I know that the right way to photograph bursts is to use special equipment that allows you to precisely control the shape of the splashes. However, such installations are not only expensive, but they are also very difficult to find (I have found only models designed for macro photography).
That is why most still life photographers work with the equipment that they have at hand. Here is one of my tricks.
This method of creating a splash will not give you absolute control over its shape, but you can remove relatively similar splashes (even several at a time), as well as create a splash in scenes where just throwing a sugar cube into a cup simply does not work. Plus, this method is very fun!
You will need:
- A small platform on wheels (I made mine from a piece of thin plywood and two pairs of wheels from LEGO; you can make a large platform using furniture wheels or even a skate).
- External stop (in my case, this is a wooden block glued to the table and used to stop the moving platform).
- A container with liquid (a cup of tea, a glass of wine or a can of colored water) and other elements of your still life.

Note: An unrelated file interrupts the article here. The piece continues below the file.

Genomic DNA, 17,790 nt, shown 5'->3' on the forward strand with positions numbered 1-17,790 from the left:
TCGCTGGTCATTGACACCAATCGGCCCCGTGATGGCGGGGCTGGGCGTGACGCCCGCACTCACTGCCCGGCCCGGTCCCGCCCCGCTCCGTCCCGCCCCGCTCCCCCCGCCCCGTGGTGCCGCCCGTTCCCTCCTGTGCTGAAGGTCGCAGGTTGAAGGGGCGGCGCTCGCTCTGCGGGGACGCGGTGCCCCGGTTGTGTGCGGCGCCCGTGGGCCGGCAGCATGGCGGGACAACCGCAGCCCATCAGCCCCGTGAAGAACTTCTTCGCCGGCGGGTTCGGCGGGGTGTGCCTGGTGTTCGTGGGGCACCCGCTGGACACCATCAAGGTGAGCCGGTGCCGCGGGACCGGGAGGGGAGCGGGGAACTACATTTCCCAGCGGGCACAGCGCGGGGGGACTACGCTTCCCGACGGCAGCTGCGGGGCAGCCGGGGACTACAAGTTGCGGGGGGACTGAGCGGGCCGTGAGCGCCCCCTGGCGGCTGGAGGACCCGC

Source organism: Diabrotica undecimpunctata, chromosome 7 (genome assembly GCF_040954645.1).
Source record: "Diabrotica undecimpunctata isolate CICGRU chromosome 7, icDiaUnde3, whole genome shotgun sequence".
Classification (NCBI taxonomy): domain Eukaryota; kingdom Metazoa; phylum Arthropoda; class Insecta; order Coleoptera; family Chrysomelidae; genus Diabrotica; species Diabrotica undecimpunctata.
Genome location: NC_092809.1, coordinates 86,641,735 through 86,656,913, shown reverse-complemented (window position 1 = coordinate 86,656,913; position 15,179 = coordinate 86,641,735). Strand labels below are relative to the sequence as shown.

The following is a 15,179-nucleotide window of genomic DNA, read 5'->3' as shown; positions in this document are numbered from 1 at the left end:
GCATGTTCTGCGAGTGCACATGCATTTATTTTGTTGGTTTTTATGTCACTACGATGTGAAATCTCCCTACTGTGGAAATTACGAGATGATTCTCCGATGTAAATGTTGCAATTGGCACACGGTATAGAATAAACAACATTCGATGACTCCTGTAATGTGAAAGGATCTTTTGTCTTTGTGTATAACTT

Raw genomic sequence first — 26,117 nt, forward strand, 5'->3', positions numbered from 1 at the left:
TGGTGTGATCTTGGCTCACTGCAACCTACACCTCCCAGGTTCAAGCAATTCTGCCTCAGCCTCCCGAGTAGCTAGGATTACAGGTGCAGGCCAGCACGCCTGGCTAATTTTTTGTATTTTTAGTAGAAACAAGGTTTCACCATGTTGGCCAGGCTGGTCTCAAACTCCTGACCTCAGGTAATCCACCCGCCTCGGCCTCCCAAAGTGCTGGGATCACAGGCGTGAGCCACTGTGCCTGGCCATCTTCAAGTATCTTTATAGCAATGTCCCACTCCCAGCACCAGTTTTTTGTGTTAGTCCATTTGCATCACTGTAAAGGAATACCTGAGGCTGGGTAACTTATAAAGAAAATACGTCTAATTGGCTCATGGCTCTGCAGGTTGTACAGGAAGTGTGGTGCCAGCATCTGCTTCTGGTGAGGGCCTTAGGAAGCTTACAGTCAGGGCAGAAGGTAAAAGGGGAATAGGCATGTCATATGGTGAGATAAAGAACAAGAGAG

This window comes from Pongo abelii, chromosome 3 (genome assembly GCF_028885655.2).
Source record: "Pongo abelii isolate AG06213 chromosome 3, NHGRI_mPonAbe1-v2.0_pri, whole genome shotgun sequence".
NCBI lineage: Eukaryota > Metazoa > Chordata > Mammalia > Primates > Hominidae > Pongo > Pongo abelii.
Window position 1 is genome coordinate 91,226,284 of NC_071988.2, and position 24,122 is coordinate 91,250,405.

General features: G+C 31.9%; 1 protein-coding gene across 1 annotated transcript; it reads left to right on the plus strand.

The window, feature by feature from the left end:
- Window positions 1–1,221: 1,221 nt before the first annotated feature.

- Double-sided tape (to protect those items that should not move).
Also, as with any other burst shot, you’ll need a tripod and an external flash.
The plan is this: place the composition on a moving platform and use the external stop to mark the place where it should be photographed. Then roll the platform back a little and push.
The platform rolls, and then abruptly stops when it hits the stop, but the fluid continues to move under the action of inertia, forming a beautiful curved splash.
To shoot splashes in motion, set the flash to low power (1/16 or lower). This provides a very short impulse that will freeze fluid movement. Also set the camera to burst mode (high length) to take multiple shots in a row.
3. Test shooting
I highly recommend taking a few test shots: this way you will know how much you need to push the platform, and which objects are too light to not be fixed (I glued almost everything, just in case).
Now make a composition of cups or cans of your choice, make sure everything is fixed, make sure that liquid will not get into electronic devices when splashing, and have fun!
Finally, select the best image and polish it a bit: adjust the colors and contrast, remove unnecessary drops and voila! Now we have the final shot:
This technique is not perfect, but it is available to everyone, it is cheap and relatively controlled. Using it is much easier to get such bursts compared to the results that you get by pouring liquid by hand.
It can also be very useful in scenes with transparent glass (where an object thrown into a vessel will be clearly visible). And I hope you will have fun trying it.
Get inspired and good luck!